Press Release : ASAAP on HIV Criminalization
ASAAP’s statement and press release on HIV Criminalization:
( FOR IMMEDIATE RELEASE )
Wednesday, February 08, 2012
Alliance for South Asian AIDS Prevention (ASAAP) stands united with community allies against attempts to further criminalize HIV
Toronto: On February 8th, the Attorney Generals of Manitoba and Quebec will bring 2 cases to the Superior Court of Canada – R. vs Mabior & R. vs D.C – that carry profound consequences for us all. In two separate appeals both Attorney Generals are arguing for an expansion of criminal law to enforce disclosure of HIV status in any and all cases of sexual contact, regardless of the person’s viral load, use of condoms and the risks (or lack thereof) associated with the activity. Such a move will effectively result in the potential criminalization of all those living with HIV and derail advances in prevention efforts.
The Alliance for South Asian AIDS Prevention (ASAAP) strongly believes that criminalization further stigmatizes HIV and deters people from taking action that keeps themselves and those around them safe such as getting tested and seeking treatment and counseling. More importantly, these blanket conditions proposed for criminalization fail to recognize people living with HIV as responsible members of the community.
“To address non-disclosure we first need to understand why this is difficult – if you were met with fear, anger, loss of housing or employment and even violence – would you easily disclose your status?” asks Vijaya Chikermane, Executive Director at ASAAP. “Adding criminal connotations and consequences to disclosure only serves to bolster the stigma and fear of HIV testing which can increase the risk of transmission,” she continues.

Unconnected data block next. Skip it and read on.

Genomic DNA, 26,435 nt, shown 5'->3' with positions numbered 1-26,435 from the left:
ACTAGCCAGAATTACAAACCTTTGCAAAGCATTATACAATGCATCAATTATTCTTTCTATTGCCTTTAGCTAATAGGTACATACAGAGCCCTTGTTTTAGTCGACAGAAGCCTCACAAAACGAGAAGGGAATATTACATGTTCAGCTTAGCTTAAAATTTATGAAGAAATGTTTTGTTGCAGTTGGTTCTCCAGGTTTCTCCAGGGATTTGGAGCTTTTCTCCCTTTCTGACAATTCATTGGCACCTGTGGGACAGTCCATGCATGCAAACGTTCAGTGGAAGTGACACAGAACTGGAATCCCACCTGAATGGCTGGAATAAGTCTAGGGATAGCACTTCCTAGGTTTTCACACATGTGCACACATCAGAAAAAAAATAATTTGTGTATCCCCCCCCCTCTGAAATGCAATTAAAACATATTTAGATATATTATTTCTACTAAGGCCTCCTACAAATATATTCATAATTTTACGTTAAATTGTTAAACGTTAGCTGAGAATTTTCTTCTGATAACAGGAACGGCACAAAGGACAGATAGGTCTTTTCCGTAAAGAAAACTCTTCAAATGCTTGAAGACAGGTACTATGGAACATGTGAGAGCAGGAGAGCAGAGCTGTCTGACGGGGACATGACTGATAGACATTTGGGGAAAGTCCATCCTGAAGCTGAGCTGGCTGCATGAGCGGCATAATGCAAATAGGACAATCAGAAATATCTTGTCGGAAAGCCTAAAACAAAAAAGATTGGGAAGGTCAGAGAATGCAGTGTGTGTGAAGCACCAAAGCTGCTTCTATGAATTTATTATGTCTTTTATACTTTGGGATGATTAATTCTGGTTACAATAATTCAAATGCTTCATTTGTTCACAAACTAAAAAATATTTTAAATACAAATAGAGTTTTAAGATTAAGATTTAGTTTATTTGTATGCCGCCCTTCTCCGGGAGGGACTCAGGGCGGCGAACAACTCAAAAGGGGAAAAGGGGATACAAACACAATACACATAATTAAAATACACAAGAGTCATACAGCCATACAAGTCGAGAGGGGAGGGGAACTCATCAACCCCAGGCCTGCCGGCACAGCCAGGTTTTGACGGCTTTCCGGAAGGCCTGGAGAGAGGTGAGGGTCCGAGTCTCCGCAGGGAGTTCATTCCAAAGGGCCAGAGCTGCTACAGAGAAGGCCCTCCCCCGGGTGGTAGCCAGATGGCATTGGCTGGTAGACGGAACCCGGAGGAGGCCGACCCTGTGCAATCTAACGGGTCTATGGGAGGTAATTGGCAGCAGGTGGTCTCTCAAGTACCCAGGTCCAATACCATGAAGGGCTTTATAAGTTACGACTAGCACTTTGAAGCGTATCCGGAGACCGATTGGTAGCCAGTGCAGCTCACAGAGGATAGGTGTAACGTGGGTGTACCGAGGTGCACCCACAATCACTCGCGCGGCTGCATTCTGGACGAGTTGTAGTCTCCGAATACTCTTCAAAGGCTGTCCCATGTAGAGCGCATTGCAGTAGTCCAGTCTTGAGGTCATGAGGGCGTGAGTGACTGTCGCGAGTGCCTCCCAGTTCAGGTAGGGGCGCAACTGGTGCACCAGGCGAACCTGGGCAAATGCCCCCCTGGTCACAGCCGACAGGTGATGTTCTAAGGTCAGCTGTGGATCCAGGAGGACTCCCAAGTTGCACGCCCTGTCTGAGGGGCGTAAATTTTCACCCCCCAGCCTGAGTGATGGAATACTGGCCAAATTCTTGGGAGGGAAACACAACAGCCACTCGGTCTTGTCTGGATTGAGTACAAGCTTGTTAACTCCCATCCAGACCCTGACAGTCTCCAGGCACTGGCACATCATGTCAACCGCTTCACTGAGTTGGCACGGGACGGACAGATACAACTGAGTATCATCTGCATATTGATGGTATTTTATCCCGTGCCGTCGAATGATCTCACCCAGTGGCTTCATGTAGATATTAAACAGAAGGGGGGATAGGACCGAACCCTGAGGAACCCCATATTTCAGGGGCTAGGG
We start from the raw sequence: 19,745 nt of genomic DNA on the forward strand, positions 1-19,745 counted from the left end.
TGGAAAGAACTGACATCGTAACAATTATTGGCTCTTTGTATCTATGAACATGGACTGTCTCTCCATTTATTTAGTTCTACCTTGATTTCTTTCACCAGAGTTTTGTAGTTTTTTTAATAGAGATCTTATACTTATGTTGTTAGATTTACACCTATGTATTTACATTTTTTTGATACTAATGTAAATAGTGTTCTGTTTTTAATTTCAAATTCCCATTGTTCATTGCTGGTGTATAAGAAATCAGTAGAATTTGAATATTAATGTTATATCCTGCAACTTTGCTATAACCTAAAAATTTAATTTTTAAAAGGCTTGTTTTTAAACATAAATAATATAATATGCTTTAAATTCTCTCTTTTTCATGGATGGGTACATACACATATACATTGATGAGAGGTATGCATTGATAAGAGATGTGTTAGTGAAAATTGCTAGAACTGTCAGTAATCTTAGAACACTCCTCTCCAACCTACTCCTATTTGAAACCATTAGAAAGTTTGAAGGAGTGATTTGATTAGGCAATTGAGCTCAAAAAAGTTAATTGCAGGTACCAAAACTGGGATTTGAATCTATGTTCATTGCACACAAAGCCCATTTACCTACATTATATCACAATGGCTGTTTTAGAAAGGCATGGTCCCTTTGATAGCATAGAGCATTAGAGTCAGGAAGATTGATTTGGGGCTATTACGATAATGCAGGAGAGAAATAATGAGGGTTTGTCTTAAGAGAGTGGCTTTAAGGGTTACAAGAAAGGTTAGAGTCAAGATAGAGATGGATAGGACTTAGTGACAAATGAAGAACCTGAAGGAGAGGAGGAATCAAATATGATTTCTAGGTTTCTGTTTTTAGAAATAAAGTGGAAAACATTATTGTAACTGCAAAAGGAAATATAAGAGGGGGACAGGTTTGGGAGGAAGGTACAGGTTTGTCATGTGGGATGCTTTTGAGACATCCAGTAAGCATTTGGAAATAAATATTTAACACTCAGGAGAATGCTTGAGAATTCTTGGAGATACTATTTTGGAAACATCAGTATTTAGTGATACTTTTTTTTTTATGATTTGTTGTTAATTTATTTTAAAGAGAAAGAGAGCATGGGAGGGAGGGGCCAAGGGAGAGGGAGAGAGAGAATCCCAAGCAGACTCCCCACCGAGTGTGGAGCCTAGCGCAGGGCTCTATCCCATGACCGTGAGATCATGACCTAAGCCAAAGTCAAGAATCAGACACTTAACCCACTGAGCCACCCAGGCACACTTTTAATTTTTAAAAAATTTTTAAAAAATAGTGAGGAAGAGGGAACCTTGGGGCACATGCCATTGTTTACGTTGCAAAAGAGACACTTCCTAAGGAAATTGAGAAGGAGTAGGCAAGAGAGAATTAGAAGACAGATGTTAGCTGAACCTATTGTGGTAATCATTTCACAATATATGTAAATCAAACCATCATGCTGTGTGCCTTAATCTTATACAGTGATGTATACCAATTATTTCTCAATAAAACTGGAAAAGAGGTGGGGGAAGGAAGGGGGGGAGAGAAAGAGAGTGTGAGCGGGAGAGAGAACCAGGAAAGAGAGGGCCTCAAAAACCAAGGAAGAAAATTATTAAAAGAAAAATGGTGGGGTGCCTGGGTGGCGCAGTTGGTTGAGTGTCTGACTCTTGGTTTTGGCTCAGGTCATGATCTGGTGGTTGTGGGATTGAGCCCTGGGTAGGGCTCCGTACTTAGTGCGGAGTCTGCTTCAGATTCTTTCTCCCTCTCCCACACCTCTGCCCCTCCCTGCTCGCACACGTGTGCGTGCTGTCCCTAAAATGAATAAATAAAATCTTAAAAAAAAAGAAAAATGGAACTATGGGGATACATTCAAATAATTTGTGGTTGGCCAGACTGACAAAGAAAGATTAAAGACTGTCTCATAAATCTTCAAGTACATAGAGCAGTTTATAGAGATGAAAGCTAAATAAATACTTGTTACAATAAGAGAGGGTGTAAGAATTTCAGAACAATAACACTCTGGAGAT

The criminalization of HIV in Canada on the scale we are currently witnessing started with a 1998 Superior Court of Canada (SCC) ruling (R. vs Cuerrier) which stated that that a person must disclose his or her HIV‐positive status before engaging in sexual activity that poses a ‘significant risk of serious bodily harm’ (i.e., a significant risk of HIV transmission) to their partner. The SCC however did not define what would constitute ‘significant risk’ in its decision or provide criteria for assessing risk. The result is that since then there have been over 130 charges laid with a conviction rate of 50%, roughly 85% of which resulted in jail sentences. In most cases, there was no actual transmission of the virus. In other words, the charges were based solely on non-disclosure of HIV status and NOT on whether anyone was actually put at any risk (determined by the type of sexual act, the infected person’s viral load and the use of condoms).
“What we need to understand is that the rhetoric employed by those pushing for heavy-handed enforcement of disclosure hardly matches the reality on the ground. More convictions mean more people being sent to prison. This makes no sense in a context where the rate of HIV transmissions in federal prisons is 22 times higher than it is on the outside and the rate of transmission of co-infections like HEP-C is 45 times higher ” adds Yogi Acharya, Community Outreach worker at ASAAP.
“Putting people in prison will not stop the spread of HIV. What will help is efforts to reduce stigma associated with HIV through better and expanded education and testing programs,” concludes Chikermane.
More than 100 organizations from Canada and around the world have signed on to a statement opposing the criminalization of people living with HIV in Canada. For more information and for background information on the criminalization of HIV non-disclosure, visit www.aidslaw.ca/stopcriminalization.
Community Outreach and Volunteer Coordinator
Alliance for South Asian AIDS Prevention
416-599-2727 ext 225 or email@example.com
Speechless Faces in Silent Spaces Part 3
written by: Starfish
Starfish is a budding writer, an avid reader, a lover of compassion and collaboration, a keen explorer of human consciousness, and a curious seeker of natural healing wisdom and multi-dimensional spiritualities. Originally from a remarkable little South Asian country, Starfish made the great migration with family to Canada. Starfish is excited to be sharing her thoughts, insights, adventures, and quirks about being poz, and also just being human.